Finally, if you're comfortable with her being in your home, you might keep an ear out for things that are going on in her home. Does she show signs of abuse? Are there signs of neglect? (Note: 10 year old girls often are entering a growth period and can eat a lot, so being hungry isn't necessarily a sign of neglect.) What is she reporting going on at home? Right now it sounds like she's got less than ideal parenting from her grandma and aunt, which isn't a crime. But if there's signs of neglect and abuse, that's another matter. If you know what school she's going to and you're worried, you can also call and talk to the school counselor as a concerned neighbor.



post #3 of 13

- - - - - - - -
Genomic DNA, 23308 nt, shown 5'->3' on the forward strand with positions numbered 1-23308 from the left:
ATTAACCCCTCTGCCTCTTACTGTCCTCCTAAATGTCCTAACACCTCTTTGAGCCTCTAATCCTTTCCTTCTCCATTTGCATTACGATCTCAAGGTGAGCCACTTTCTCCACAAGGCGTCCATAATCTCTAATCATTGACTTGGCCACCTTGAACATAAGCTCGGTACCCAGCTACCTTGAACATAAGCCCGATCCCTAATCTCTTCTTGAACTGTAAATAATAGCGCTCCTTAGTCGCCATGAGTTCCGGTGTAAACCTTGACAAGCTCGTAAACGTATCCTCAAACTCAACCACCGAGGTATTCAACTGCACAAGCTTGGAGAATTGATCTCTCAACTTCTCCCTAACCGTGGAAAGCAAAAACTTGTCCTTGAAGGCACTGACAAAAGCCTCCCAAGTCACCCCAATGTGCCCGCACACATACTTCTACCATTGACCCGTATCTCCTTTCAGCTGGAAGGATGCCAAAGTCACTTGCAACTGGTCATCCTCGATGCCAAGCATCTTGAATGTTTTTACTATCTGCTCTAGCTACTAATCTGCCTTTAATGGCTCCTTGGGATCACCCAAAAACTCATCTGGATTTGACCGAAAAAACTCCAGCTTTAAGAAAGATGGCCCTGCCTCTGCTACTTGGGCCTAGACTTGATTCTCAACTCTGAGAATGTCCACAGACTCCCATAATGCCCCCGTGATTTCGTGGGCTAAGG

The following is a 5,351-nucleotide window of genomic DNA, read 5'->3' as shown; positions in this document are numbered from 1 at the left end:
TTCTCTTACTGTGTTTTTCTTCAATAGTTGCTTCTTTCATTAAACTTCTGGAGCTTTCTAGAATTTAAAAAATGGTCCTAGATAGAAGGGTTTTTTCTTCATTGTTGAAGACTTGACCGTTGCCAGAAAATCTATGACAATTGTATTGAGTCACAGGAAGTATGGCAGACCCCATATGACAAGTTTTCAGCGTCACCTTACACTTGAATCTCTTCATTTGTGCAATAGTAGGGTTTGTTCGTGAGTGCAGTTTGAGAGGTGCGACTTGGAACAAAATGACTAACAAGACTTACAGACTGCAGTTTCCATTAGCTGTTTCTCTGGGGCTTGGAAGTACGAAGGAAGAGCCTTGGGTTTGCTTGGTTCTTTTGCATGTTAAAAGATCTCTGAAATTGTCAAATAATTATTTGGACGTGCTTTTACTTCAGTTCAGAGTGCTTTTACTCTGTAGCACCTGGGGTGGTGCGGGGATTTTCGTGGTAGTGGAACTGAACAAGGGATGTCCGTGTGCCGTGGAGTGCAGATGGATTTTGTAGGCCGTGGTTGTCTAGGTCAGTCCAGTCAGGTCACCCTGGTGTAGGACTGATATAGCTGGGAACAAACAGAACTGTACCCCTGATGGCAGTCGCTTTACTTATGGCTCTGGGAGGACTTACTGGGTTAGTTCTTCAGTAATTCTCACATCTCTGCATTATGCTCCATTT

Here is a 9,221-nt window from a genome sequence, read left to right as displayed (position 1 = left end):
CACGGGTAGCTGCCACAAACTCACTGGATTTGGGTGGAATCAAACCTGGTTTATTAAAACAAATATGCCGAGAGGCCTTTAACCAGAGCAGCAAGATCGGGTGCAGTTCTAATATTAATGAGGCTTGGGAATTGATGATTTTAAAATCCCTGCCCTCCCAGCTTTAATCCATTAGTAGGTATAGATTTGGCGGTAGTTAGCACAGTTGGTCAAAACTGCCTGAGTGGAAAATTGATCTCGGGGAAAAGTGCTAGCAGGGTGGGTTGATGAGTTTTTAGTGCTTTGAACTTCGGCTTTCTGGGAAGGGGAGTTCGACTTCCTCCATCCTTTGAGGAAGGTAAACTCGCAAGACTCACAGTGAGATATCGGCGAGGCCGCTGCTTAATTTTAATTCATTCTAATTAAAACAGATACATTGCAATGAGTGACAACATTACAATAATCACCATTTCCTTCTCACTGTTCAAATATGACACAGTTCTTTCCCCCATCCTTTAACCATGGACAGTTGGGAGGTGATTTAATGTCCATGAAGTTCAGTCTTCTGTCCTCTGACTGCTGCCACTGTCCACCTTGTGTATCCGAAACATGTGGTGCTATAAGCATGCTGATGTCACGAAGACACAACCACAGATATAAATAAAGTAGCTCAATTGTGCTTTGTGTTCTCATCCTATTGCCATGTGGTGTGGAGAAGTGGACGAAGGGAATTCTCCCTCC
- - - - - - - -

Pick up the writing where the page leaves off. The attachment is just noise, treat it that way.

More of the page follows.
We've had some kids like this. Our home is pretty isolated so there is no impromptu visits but we've had a couple girls that would push to be over at our house constantly. I find they really want that Norman Rockwell sort of "family" experience. One girl in particular, her mom was in jail. She'd been in foster care 2 years until her dad could reclaim her. She liked DD but mostly, she wanted to come over and cook dinner, sit at the table all together, play board games, ect. Her dad worked a lot. She had a little brother and sister (for whom the sister started to want to come over too but WITHOUT the big sister lol.) They had a grandmother babysit them but she was really just a body to make leaving them legal... not cruel, just totally disinterested in the children. It was a little bit of a drain on us but I think both the girls got what they really needed at the time they needed it. It lasted a few years and then dad got an unstable girlfriend who was threatened by our relationship, jealous that dad's girls were getting attention HER girls were not and they were no longer allowed to be around us. I was surprised at how crushing that loss was. In the years since then, the older girl turned to boys for comfort. The younger hangs with a rough crowd. It hurts to see them like that and I so wish we could have been there during critical middle school years..... but they aren't my children and while crazy girl friend is in the picture, we simple can't be involved. There have been other kids who spent time with us for long periods wanting a particular "family" experience. They eventually drift away when they don't need you anymore and you can't stop them but they've turned out quite lovely and I'm proud of them.